It was a big weekend for Leslie Feist. Not only did she wipe the floor with everyone else at the Juno Awards with a killer performance of “Sealion,” she went 5/5 sweeping the evening’s biggest categories, from Artist and Single of the Year, to the coup-de-grace, Album of the Year.
And it’s all a huge mistake.
No, it’s not that she doesn’t deserve the awards – hell, she’s the most deserving big winner at the Junos since Sam Roberts cleaned up four years ago. But Roberts and Feist both share a dark secret in common: their biggest awards were only made possible because someone fucked up.
I’ve blogged about this before, but to recap: the nominations for several of the biggest Juno Awards categories are partially or wholly determined by record sales. These include Artist of the Year, Group of the Year and the big one, Album of the Year. I’m not a fan of this system in the slightest, but at least it’s clear cut and hard to screw up…or so you’d think.
Flash back four years ago to 2004. Sam Roberts’ excellent full-length debut We Were Born in a Flame was nominated alongside the latest albums from Canadian music superstars Celine Dion, Nelly Furtado, Michael Buble and Sarah McLachlan. It was strange to see Roberts alongside such massive heavyweights, especially considering one of the heavyweights left off the list: Chad “Lead Foot” Kroger and his fellow members of Nickelback. The official line from the Juno committee was that there was a screw-up in the counting, but since they really couldn’t take away Roberts’ nomination after it was announced, they added Nickelback as a sixth contender.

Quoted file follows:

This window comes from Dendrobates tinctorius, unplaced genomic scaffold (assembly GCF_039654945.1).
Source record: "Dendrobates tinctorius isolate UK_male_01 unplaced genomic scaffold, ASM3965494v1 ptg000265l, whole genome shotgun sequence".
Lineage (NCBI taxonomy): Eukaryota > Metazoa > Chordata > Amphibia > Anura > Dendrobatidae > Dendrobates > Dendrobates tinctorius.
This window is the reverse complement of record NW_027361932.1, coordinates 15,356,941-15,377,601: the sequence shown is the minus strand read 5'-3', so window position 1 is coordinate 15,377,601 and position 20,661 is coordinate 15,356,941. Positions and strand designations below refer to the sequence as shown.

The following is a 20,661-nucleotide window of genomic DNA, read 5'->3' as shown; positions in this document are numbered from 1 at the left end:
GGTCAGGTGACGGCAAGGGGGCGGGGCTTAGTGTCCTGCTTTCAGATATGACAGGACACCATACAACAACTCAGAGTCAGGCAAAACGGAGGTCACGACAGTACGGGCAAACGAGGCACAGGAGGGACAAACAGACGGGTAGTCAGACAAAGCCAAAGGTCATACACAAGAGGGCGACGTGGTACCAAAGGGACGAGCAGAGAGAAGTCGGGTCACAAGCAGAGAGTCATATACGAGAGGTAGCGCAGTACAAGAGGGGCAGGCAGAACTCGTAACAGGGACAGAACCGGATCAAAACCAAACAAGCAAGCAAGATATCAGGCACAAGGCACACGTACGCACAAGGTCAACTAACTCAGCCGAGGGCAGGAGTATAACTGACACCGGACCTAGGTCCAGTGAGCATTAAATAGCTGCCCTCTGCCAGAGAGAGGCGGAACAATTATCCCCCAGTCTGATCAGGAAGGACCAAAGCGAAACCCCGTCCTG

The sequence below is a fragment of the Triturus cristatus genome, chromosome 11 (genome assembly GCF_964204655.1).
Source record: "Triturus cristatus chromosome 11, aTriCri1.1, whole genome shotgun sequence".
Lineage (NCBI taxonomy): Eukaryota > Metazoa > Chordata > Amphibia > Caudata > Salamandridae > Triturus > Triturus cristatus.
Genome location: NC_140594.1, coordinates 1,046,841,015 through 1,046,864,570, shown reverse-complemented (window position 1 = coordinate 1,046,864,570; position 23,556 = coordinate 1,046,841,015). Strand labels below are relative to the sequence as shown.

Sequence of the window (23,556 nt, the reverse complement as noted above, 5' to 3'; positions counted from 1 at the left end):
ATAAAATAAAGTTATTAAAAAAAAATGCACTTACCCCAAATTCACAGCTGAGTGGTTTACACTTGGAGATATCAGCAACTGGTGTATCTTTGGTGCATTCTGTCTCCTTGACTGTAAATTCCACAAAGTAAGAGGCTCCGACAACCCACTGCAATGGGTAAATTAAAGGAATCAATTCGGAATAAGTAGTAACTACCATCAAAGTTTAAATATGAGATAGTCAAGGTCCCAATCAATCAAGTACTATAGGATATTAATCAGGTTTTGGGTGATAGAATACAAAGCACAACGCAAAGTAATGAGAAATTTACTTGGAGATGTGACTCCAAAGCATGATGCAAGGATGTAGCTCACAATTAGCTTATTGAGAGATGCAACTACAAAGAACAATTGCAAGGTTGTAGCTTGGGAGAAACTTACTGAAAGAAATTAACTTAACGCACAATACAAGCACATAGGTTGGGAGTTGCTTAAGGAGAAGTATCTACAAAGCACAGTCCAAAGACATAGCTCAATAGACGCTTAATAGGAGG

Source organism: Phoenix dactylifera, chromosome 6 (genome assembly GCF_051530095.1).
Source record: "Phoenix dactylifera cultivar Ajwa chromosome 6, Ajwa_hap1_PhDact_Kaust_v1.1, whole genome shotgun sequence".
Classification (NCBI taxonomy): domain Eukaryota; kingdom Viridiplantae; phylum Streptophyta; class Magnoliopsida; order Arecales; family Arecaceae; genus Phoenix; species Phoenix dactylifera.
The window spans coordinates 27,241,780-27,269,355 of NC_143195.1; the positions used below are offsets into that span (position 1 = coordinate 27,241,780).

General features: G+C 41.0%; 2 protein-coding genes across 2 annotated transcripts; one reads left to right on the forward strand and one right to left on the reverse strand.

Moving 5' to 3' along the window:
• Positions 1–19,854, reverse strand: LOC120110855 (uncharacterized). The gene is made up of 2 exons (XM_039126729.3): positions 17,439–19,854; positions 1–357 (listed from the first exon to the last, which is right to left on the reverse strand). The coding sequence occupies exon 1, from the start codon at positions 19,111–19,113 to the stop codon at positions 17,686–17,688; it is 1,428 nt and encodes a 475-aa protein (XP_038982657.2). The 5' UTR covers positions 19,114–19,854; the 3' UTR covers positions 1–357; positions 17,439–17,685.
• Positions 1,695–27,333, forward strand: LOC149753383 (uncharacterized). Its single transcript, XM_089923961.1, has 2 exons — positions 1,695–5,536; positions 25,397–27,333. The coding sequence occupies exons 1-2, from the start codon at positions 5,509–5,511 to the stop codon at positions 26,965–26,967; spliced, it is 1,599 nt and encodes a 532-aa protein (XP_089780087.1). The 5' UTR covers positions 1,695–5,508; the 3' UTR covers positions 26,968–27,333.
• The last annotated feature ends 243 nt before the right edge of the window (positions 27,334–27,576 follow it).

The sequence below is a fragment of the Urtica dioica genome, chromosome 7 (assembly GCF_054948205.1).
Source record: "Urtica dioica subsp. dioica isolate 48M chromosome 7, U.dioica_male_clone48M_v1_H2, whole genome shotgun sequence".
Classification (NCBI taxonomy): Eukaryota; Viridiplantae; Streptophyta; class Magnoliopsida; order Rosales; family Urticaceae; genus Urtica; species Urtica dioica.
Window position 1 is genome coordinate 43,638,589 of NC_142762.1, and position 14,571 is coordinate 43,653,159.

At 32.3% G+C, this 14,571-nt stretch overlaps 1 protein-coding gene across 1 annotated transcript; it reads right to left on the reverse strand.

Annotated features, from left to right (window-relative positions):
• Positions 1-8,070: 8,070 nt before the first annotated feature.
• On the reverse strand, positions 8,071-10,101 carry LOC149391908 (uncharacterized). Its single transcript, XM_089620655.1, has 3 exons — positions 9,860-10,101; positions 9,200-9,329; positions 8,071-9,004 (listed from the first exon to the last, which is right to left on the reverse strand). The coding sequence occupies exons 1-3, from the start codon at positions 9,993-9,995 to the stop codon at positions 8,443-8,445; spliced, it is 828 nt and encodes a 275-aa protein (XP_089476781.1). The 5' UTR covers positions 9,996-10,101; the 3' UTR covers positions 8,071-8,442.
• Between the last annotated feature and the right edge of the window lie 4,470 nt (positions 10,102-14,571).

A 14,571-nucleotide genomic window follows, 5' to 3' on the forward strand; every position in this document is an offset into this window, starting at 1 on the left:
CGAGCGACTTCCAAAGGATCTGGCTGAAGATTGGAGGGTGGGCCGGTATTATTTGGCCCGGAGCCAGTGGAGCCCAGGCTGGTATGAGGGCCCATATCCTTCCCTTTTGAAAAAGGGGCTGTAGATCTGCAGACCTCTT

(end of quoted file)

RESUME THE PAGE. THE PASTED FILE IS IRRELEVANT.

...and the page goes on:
Roberts won, because We Were Born in a Flame was a solid album. But under the Juno rules, he should never have been nominated in the first place. A great vote of confidence in their system, eh?
You’d think such a mistake wouldn’t happen again, but this year déjà vu struck: after the nominees for were announced, the Juno committee had to send out a big press release adding nominees a whole whack of categories, most notably Album of the Year. Anne Murray’s Duets album should have been one of the five nominees, and now became a sixth wheel alongside Michael Buble, Avril Lavigne, Leslie Feist, and two records from Celine Dion.
So the burning question: who, according to the Junos’ sales-based formula, was wrongly in the running? The Juno committee hasn’t said, but I’ve gone back through the CRIA certification records and I can pretty safely say that Ms. Feist is probably the culprit.
So for the second time in four years, an album inadvertently placed into the category by mistake has walked home with the Junos’ top prize. I’d be tempted to call “conspiracy” on this, but they didn’t pull this stunt the year TWO Canadian Idol albums and Diana Krall’s Christmas album made the list (if there was ever a year to screw up the ballot, that would have been it).
But whatever the reason for the poor math skills of the Juno committee, hopefully this incident will finally convince the CRIA to abandon their system of sales-based nominations. The connection between artistic merit and sales has always been tenuous, and to build a system where nominees are decided by sales but winners are voted on artistic merit really doesn’t make much sense. That link between commercial success and artistic success is being further weakened by the tectonic shakeups going on in the music industry this century. In an audience-driven media environment turning every band niche, only established superstars will rack up the types of sales that earn Juno Awards, leaving the true breadth of this country’s musical talent off the nominees list.
When your two best winners in recent years were nominated by mistake, it’s time to rethink the gameplan.
Watch: Feist – “Sealion” (live at the 2008 Juno Awards)